What does CMMC really mean for small businesses?

The recent emergence of the Cybersecurity Maturity Model Certification initiative essentially ups the ante for its Defense Industrial Base.

As a small business, you have an area of expertise, and then there are a lot of departments where you just don’t have the manpower or bandwidth to give it adequate consideration. That is certainly the case when it comes to concerns like payroll, accounting or HR. Now consider how significant your records are and how you keep and secure your computer documents and policies. The security of your organization’s data and that of your clients is going to be essential to your survival. One data spill can shutter your doors, ruin your reputation, and cost you staggering fines. Now more than ever, businesses do not have the luxury of ignoring the implications of inadequate data management and security.

What It Means, and Why

The recent emergence of the Cybersecurity Maturity Model Certification (CMMC) initiative, which effectively builds off of the tenets of the DoD’s existing DFARS 252.204-7012 regulation requiring contractors to at a minimum “self-certify” their implementation of proper security practices, essentially ups the ante for its Defense Industrial Base by now independently verifying that they have the proper controls in place to protect the government’s data before doing business with them.

Translation: If you currently do work for the DoD or plan on doing work with them in the future, from mowing the lawn to handling freight, you have some digital hygiene to do – NOW.

In response to the growing numbers of cyber-attacks, the CMMC initiative has updated its requirements. An interim rule that takes effect November 30 states that there is an “urgent need for DoD to immediately begin assessing where vulnerabilities in its supply chain exist and take steps to correct such deficiencies.”

The rule in the Defense Federal Acquisition Regulation Supplement (DFARS) requires defense contractors to undertake specific data security corrections through the DoD’s Basic Assessment process, which are submitted to the Supplier Risk Management System. Additionally, defense contractors are required to have certification under the CMMC framework, which assesses security processes and practices. These assessments are now to be carried out by CMMC Third-Party Assessment Organizations, rather than through self-certification.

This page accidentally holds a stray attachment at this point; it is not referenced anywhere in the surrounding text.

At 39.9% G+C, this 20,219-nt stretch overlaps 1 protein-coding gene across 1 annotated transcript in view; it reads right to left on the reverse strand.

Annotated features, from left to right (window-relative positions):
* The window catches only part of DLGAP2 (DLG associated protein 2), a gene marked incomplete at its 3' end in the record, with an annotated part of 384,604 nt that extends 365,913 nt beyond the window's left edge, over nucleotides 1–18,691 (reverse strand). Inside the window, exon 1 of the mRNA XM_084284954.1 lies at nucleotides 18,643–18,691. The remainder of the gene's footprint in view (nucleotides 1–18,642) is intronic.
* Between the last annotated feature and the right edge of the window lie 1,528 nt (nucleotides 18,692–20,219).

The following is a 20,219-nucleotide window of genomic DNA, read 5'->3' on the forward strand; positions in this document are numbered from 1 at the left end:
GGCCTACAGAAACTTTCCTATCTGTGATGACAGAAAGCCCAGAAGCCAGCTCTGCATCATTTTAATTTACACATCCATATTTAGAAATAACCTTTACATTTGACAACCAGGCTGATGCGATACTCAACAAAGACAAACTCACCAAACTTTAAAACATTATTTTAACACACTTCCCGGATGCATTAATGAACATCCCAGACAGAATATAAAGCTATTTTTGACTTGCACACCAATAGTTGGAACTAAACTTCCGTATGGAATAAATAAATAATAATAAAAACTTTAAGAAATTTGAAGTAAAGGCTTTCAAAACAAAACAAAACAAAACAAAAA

What should SMBs do?

What that means for small businesses is they need to start the process for getting their CMMC certification. By starting now and spending incrementally, SMBs can use advisory services that charge fixed prices and help steer clients in stages.

Everywhere you look, there are CMMC service providers hawking their wares. It’s beginning to look like a bakery section. What do you need to consider when you’re looking for an advisor to support your organization in this certification?

  1. Go with an organization that has a track record for cybersecurity advisory services and staff who actually are tracking CMMC. The challenge is that it keeps evolving so what was a proposed agenda in July is not necessarily the same in November.
  2. Get fixed price options for CMMC advice. What role and services do the team provide? An initial assessment should be a small fee in order to understand your business and level of work within the DoD, as well as what kind of data you handle. Estimates will vary depending on the work and risk.
  3. Don’t sign with anyone without getting at least two estimates. It’s worth your time to do some reference checking or at least compare prices.

The reason for these increased security measures around CMMC is simple. If you work for DoD, in any capacity, you likely store some form of information that could be exploited as a vulnerability to our government’s defense. To shore up our defenses the CMMC requires all vendors that work for the DoD to take responsibility for their data and how it is managed. Verizon’s 2020 Data Breach Investigations Report indicates small businesses account for 58% of data breaches. The adage that “it’s not if, but when” an attempted data breach occurs is in play here.

There is no better time than the present for businesses to start evaluating your business’ cyber roadmap and developing a risk management protocol. In the face of a national transition, the process of meeting new requirements is a collaborative one.

The necessary resources, tools and subject matter expertise are plentiful and accessible within the federal ecosystem. Not only is this the cost of doing business but it’s our responsibility as citizens. We are all on the same path of continually ensuring the security of our data, the compliance of our businesses, and contending with the implications of cyberthreats. Together with a trusted advisor, your small business can manage CMMC and continue to work for the DoD.

Les Buday is the director for cybersecurity at HumanTouch, LLC in Tysons, Va.

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